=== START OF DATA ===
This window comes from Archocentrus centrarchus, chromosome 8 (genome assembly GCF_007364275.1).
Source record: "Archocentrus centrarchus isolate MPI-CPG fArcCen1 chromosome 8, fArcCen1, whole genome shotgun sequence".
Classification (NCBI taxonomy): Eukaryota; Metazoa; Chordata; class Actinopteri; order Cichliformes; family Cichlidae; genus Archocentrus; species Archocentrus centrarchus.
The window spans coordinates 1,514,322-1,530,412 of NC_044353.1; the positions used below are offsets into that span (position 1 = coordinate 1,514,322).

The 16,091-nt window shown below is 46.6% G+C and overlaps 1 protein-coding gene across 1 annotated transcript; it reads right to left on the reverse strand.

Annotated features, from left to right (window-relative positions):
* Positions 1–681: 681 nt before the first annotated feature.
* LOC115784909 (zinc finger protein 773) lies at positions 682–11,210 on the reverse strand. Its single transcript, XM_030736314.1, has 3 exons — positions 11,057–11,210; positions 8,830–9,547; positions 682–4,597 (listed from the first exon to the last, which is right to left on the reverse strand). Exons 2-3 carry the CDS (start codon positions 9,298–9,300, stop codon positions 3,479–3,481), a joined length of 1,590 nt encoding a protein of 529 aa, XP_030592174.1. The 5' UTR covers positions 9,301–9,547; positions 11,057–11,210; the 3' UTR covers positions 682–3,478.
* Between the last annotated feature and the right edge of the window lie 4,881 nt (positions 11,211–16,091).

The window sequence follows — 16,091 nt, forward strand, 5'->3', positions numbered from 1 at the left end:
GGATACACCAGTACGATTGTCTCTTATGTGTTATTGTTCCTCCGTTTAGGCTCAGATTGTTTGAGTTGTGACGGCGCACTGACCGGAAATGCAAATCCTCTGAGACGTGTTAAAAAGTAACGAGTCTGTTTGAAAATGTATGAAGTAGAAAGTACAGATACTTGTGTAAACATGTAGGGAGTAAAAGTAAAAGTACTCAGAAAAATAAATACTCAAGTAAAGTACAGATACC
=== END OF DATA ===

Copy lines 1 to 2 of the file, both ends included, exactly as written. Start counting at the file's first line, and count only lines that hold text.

This window comes from Archocentrus centrarchus, chromosome 8 (genome assembly GCF_007364275.1).
Source record: "Archocentrus centrarchus isolate MPI-CPG fArcCen1 chromosome 8, fArcCen1, whole genome shotgun sequence".